Horizontal drilling and fracking have prompted an oil boom in Wyoming’s Powder River Basin, Alisa Barba reported earlier this week. But an increase in drilling — 590 oil wells have been drilled and completed in the Powder River Basin since January of 2009 — has its consequences.
Mead Gruver from the Associated Press reported yesterday that 2014 has already been the state’s worst year for oil spills since 2009.
Almost 220,000 gallons of oil already has spilled in Wyoming this year, more than double the 90,000 gallons all last year. About 165,000 gallons spilled in 2010, the previous worst year since the Wyoming Department of Environmental Quality began tracking spills in a database that year.
Joe Hunter, Wyoming D.E.Q.’s emergency response coordinator, said more production comes with more opportunities for spills.
Many of the spills have occurred in the Powder River Basin, which is quickly going from being the heartland of the state’s coal production to becoming the epicenter of the Wyoming oil boom.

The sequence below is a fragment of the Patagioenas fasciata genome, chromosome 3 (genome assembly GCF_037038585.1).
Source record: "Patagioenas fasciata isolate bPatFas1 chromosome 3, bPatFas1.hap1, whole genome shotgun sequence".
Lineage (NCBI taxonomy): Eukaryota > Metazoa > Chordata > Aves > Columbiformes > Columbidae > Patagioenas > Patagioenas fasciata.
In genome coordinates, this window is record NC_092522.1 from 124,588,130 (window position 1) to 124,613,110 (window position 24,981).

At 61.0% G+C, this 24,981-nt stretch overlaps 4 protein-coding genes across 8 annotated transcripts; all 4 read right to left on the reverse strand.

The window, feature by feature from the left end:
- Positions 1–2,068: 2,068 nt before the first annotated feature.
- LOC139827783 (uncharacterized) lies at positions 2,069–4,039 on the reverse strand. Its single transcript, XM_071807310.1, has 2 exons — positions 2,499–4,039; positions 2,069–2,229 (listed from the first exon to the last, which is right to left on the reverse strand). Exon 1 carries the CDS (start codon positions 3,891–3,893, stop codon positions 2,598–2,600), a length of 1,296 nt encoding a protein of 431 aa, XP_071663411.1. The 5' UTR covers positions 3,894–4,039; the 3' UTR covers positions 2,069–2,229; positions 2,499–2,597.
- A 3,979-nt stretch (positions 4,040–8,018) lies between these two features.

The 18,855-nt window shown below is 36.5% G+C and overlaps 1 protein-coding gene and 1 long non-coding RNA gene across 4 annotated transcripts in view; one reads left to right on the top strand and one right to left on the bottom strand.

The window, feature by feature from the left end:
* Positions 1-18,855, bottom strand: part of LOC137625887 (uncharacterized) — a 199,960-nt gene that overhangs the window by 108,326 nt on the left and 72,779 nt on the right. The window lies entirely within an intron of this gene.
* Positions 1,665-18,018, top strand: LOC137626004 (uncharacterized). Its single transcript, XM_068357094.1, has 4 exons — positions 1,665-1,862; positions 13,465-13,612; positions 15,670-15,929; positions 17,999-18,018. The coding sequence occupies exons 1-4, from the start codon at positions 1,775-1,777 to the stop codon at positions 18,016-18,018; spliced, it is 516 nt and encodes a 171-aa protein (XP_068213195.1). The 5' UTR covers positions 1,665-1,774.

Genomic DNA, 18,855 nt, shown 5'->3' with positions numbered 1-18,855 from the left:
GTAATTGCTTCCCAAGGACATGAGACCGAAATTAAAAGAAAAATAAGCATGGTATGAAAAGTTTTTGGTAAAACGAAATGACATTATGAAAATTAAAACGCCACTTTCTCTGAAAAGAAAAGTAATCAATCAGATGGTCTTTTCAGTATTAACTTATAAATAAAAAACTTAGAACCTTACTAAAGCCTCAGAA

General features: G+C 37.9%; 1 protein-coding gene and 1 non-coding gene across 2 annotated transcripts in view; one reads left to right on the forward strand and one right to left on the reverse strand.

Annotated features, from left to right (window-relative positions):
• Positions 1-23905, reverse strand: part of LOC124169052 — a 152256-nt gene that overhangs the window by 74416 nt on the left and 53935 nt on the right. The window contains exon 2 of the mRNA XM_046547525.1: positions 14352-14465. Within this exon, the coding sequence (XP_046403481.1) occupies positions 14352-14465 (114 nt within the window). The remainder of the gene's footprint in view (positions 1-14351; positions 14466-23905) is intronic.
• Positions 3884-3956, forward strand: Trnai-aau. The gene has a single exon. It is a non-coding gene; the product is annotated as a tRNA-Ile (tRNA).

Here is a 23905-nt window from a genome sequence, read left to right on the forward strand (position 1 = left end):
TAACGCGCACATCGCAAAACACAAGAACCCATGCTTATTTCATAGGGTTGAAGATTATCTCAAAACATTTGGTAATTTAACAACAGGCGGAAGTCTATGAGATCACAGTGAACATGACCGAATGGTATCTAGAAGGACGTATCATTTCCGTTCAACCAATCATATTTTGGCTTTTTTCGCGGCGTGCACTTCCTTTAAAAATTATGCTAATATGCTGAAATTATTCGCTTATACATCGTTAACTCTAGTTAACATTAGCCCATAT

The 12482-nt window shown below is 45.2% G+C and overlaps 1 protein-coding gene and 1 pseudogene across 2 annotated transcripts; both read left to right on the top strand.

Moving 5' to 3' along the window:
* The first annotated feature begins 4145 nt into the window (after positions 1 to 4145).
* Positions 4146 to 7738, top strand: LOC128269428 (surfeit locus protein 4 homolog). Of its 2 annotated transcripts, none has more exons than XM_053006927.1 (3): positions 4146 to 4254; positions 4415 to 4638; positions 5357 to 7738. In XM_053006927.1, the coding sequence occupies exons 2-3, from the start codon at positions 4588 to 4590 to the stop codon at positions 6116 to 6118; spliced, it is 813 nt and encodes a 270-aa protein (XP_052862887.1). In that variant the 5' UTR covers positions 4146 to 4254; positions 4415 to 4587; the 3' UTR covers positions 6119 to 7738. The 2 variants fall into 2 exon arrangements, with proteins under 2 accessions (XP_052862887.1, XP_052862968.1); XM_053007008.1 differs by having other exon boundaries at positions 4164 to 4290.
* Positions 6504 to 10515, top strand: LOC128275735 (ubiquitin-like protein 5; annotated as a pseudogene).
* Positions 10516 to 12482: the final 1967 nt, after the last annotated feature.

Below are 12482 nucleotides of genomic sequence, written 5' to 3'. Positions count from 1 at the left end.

Although more than 100,000 gallons of oil spilled within a month last spring, all within infrastructure owned and operated by Belle Fourche Pipeline, the D.E.Q. will not be pursuing fines from the company. The department decides whether to pursue fines on a case-by-case basis, and investigates whether there was negligence on the company’s part, Gruver said.
The public has gone largely unaware of the spills:
None of the federal or state agencies with purview over oil infrastructure and public lands in Wyoming actively notifies the public about oil spills except in extreme cases.
“Unless it’s going to have an impact on public health, that’s where we would notify the public,” Department of Environmental Quality spokesman Keith Guille said Thursday.
Nevertheless, the D.E.Q. is working to develop a spill database accessible to the public. Environmental advocacy groups hope this would help encourage companies to prevent more spills.
Find Out More:
See the Energy Information Administration’s report on Wyoming oil production.